Consorting with Angels

“The woman who confesses is frequently read as testifying only to her anguish and her own “weakness”; she is simply revealing the awfulness of femininity which was known to be there all along, and which, in the most simplistic terms has led to her oppression in the first place. And it is here that we see the exact nature of the problem: for if the woman poet does remain silent, if the awfulness of her confessional truth is such that it will only oppress her further, she is left where she started and cannot speak at all. Alternatively, she can speak a version of self which also confirms a certain kind of femininity – that of beauty, passivity, orderliness and self-control – but which nevertheless fails to “tell it like it is”.”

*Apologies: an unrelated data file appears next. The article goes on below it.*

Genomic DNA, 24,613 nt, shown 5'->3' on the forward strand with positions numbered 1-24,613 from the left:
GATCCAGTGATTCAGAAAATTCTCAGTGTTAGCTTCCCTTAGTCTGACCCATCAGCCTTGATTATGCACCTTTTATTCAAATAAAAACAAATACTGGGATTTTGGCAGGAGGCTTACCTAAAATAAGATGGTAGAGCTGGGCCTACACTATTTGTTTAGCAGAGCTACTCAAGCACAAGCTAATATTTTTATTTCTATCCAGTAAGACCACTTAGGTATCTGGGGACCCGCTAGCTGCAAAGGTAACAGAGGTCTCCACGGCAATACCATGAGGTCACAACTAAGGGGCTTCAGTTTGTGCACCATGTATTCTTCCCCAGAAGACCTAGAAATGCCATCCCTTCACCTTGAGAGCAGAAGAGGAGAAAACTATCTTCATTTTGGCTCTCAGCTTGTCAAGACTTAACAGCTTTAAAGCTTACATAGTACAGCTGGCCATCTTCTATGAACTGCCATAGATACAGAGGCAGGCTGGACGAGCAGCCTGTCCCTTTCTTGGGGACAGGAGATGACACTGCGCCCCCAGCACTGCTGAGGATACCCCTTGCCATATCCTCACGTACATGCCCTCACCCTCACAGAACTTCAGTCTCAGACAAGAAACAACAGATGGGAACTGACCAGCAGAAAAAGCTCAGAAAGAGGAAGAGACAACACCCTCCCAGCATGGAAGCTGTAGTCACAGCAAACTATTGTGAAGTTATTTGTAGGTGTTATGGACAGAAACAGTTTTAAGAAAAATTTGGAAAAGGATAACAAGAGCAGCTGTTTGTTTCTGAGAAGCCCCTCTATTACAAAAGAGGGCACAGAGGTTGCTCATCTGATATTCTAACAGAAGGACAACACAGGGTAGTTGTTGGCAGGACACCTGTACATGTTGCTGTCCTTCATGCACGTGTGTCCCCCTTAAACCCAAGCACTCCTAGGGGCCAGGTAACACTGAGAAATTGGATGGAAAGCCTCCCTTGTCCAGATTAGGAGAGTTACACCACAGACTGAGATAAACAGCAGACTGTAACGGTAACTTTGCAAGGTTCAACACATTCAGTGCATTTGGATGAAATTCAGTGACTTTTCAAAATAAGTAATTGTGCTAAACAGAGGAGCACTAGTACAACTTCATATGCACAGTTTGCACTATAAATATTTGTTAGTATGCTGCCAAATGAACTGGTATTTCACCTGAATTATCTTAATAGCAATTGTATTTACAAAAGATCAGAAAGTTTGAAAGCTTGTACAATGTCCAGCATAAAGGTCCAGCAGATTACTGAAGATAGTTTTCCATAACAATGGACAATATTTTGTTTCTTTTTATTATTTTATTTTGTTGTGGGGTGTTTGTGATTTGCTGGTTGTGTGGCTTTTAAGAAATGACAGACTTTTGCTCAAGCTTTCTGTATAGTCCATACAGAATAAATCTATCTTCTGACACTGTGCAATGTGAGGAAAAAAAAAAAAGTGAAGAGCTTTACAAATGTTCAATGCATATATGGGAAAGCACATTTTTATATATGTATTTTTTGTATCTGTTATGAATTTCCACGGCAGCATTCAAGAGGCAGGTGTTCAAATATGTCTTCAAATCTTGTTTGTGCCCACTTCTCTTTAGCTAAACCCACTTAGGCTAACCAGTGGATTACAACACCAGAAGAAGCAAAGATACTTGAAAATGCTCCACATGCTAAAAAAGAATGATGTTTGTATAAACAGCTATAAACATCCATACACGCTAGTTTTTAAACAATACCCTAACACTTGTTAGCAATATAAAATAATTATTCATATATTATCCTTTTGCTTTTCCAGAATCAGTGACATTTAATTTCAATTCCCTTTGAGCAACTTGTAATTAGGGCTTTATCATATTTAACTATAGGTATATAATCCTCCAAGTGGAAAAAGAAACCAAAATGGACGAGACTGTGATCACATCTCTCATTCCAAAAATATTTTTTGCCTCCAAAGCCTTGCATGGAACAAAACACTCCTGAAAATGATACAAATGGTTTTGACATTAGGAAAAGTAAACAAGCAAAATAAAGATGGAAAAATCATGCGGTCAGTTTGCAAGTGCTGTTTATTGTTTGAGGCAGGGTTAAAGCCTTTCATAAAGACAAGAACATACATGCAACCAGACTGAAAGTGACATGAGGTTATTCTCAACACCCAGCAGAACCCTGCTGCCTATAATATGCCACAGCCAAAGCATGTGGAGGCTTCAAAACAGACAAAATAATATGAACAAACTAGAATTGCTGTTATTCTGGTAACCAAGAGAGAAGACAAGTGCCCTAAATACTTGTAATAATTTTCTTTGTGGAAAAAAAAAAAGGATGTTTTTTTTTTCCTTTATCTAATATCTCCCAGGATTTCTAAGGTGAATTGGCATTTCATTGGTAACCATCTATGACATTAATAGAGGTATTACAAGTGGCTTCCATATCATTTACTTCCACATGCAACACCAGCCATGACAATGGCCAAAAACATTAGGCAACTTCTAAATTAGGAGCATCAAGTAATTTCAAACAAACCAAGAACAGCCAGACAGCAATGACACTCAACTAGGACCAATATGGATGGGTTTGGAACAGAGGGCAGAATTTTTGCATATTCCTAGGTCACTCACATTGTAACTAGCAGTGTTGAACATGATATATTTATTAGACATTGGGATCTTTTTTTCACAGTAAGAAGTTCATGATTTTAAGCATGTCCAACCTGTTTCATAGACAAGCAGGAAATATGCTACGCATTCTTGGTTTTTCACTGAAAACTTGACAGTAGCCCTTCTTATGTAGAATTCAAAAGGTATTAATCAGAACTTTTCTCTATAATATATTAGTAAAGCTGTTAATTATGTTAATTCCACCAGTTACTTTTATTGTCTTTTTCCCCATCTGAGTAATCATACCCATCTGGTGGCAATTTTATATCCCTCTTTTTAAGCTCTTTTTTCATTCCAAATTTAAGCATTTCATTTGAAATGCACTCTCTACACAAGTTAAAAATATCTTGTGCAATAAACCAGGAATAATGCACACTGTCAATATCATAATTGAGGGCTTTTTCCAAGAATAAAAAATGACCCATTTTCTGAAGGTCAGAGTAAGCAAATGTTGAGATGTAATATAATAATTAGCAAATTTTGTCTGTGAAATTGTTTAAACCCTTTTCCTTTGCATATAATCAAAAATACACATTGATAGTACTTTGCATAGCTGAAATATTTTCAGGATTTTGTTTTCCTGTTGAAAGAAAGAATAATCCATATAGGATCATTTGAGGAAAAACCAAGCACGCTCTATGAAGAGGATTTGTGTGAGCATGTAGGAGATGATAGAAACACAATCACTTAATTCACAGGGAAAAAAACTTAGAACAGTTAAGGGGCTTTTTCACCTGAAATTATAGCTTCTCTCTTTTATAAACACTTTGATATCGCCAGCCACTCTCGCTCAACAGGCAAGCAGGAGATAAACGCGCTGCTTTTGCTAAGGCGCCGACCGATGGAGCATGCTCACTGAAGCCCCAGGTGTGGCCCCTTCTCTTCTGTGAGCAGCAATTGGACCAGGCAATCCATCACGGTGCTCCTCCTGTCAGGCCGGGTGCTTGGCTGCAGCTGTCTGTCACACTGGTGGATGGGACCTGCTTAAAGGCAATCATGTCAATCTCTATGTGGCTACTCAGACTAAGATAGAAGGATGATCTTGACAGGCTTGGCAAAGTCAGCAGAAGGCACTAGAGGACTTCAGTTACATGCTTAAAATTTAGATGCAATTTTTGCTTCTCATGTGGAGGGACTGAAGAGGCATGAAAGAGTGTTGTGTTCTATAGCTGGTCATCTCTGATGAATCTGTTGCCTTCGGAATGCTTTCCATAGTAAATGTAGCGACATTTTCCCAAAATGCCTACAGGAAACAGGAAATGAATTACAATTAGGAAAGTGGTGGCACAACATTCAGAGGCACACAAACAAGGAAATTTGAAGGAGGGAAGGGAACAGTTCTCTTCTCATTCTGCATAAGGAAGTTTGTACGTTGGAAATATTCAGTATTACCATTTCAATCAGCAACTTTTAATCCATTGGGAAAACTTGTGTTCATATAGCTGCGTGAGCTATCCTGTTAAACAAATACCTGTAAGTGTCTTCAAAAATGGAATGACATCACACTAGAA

– Deryn Rees-Jones, Consorting with Angels: Essays on Modern Women Poets (Bloodaxe, 2005)
 
Read more about Deryn Rees-Jones, Consorting with Angels and Modern Women Poets, the companion anthology to Consorting with Angels.

3 thoughts on “Consorting with Angels

  1. dale

    I was blown away by this. Second time back to read it: and it occurs to me this time that really the same is true in spades, mutatis mutandi, for male poets.

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